Marriage Prep and NFP

In one of his Lectures Fr. Ripperger, suggests that NFP talks, given in mixed company are inappropriate. This observation resonated with me. I found it incredibly awkward, as an engaged woman, striving to live a chaste life, to be thrown into a room (of mixed sexes!) and given an explicit “how-to-use- NFP” talk by a married couple. I was mortified. I cried afterwards. It left me demoralized.

The NFP talk given at out marriage prep was at best confusing, at worst heretical. It was presented as a catholic contraception. If you don’t want to have children, use this, not contraceptives! How sad. The focus should have been on the great blessing of children not NFP strengthens marriages and is as effective as contraceptives!

One older engaged couple, said they were not open to having any children because  the dangers of pregnancy, at their age, were too great. This seemed to be accepted as  reason enough, and  to enter marriage, with not intention of ever having any children, was not even blinked at. It was troubling to hear such stories.

I thought marriage was for children, I thought NFP was for grave reasons, I thought that if you weren’t ready for children, you shouldn’t be getting married! The push for NFP seemed completely contrary to all of this.

When it comes to marriage prep, the focus should be marriage is for childrennot how to avoid having children. Of course, the evils of contraception needs to be addressed! Couples should be properly catechized in these matters. But these NFP crash courses are not properly catechizing people! They are  at once biologically explicit and Dogmatically  vague.

I believe NFP courses should be available, Catholicism is not a type Gnosticism, NFP isn’t a secret knowledge. However, it is just a small piece in properly catechizing couples. Such public and mixed presentations are inappropriate. Such sexually explicit discussions are better done in men only or women only groups or privately between the instructor and a married couple or even a single woman who needs it for health reasons.

I am not against NFP in itself. In fact, we find ourselves in a grave situation now. Sadly, my treatment for Lyme Disease, is incompatible with pregnancy.   (I tried treatments that were compatible with pregnancy but they did not work.) Without this treatment (BVT), I was completely bed-bound some days! Without it, my symptoms were numerous and far-reaching: from severe depression, intrusive thoughts to constant heart palpations. I was unable to fulfill my basic duties as a wife and mother.

With treatment, the disease is manageable. the protocol lasts two years. Our circumstances are not ideal.  Although we find practicing NFP necessary at this time, it grieves us. And it should, it’s not normal.

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11 comments

  1. It was presented as a catholic contraception. If you don’t want to have children, use this, not contraceptives! How sad. The focus should have been on the great blessing of children not NFP strengthens marriages and is as effective as contraceptives!

    I am not Catholic but we live in an enclave where quite a few Catholics are. A big church is nearby, and when our older girls were in public school, I had a lot of interaction with Catholic mothers during those years.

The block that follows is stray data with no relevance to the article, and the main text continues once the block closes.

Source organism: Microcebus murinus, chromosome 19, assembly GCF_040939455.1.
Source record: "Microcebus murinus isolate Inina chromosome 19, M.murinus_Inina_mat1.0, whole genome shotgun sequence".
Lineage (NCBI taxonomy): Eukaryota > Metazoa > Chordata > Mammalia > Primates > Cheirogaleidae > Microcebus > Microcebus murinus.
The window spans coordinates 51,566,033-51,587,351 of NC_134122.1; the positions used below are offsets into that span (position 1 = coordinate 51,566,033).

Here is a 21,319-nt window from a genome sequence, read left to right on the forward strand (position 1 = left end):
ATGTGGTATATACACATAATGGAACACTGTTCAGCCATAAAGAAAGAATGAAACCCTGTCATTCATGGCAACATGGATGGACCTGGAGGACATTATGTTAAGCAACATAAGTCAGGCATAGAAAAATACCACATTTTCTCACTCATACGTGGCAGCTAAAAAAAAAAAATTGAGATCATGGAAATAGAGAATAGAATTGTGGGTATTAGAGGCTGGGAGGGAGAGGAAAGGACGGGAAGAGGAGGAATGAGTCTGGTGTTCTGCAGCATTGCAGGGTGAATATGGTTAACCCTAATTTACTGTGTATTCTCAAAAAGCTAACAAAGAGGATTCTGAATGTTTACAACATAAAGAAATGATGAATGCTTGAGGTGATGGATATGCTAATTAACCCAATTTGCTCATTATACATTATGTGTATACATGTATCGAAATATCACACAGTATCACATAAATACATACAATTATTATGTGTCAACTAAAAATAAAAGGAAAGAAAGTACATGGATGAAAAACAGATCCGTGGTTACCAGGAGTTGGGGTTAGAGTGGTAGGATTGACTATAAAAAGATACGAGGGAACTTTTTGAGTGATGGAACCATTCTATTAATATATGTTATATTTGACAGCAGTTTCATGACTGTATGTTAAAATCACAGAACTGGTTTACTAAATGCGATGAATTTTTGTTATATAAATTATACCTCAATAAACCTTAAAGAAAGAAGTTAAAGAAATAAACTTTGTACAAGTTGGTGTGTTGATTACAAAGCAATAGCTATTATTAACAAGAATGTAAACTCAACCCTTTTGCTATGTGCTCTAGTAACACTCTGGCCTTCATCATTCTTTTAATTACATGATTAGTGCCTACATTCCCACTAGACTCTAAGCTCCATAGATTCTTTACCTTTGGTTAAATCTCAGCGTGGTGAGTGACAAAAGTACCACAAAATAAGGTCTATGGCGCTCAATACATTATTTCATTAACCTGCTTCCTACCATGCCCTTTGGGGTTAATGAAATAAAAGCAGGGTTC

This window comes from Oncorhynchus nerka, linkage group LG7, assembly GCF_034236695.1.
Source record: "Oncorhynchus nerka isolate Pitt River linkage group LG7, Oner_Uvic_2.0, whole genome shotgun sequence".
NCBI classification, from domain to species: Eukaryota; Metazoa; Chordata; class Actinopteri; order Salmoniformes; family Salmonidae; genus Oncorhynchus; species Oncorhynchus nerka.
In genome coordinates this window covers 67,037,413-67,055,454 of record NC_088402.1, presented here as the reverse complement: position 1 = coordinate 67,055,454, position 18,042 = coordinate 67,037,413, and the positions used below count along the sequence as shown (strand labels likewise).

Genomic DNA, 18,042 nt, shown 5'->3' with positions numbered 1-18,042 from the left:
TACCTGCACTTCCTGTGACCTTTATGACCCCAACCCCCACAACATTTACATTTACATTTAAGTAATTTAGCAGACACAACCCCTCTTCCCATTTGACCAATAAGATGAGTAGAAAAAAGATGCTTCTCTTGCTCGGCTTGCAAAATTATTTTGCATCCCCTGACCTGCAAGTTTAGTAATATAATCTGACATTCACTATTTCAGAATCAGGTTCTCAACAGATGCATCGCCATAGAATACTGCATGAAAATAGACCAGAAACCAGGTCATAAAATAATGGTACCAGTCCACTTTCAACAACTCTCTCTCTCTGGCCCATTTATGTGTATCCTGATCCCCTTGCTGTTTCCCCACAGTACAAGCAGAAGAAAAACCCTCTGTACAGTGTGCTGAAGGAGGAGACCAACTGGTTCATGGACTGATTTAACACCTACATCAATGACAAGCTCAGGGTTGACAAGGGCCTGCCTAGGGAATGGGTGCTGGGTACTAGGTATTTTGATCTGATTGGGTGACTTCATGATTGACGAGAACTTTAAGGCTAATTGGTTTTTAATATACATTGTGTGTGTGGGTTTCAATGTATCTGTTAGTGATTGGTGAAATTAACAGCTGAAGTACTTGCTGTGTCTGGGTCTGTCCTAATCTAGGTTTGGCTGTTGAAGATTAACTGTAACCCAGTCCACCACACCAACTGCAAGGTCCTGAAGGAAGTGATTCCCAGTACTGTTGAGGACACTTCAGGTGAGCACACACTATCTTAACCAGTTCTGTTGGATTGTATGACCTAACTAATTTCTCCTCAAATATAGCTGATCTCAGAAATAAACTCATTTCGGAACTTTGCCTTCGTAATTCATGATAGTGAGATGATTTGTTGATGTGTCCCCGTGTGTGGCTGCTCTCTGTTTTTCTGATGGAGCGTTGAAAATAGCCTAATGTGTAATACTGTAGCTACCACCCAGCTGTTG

The few times ( I can clearly recall between 5-10) the subject of children/NFP came up, NFP was always spoken of as if it were “Catholic birth control”. I always found that rather strange, that using Church approved family planning for the express purposes of not having children for reasons not grave was seen as more legitimate than Protestants who used other methods to avoid pregnancy.

    We Prots take the whole “intent of the heart” thing to heretical places at times, but intention does matter. Birth control by any other name…

  2. “intention does matter.” Yes, NFP does not separate the conjugal act with reproduction, but that’s only the half of it. The other half is the matter of the heart. Why? Why avoid children?

    1. The answer is simple: We as a culture do not value life. We value comfort and ease and luxury. Life? Not so much.

      Ours is a culture of death, and the rot of it has spread its tendrils everywhere.

  3. There is actually nothing in Catholic teaching about NFP only used for grave reasons. The Church says just reason. NFP is supposed to be treated as a tool, or a guide to fertility, but not as contraception. It is up to each couple to decide on a short-term basis for using NFP and its reasons. The Church doesn’t actually tell couples what to do because they should be using their own conscience.

    It’s really impossible to judge what’s going on with a couple from the outside, but couples shouldn’t be treating NFP like it’s contraception. I’ve also never heard of “NFP crash courses,” and having been through NFP training I can’t even fathom how that would work.

    The older couple stating they won’t welcome children is rather unfortunate, but they shouldn’t be taken to represent the majority of Catholic couples using NFP. Most Catholics don’t use it, and for a lot of the couples who do use it, it’s definitely not perfect. I remember the nurse who trained me said during one of her informational sessions, a woman proclaimed how NFP was incredibly unreliable and contraception was better, and she was only there because she had to get married. There are clearly vastly different views on the subject.

    1. Maea, I know there is dispute about nfp only for “grave reasons” and when it comes down to it, it is up to the couples conscience. I agree. The main point I was trying to make was the tone of the marriage prep was all wrong. It left me feeling very alone in my desire for children. It left me second guessing myself and disheartened.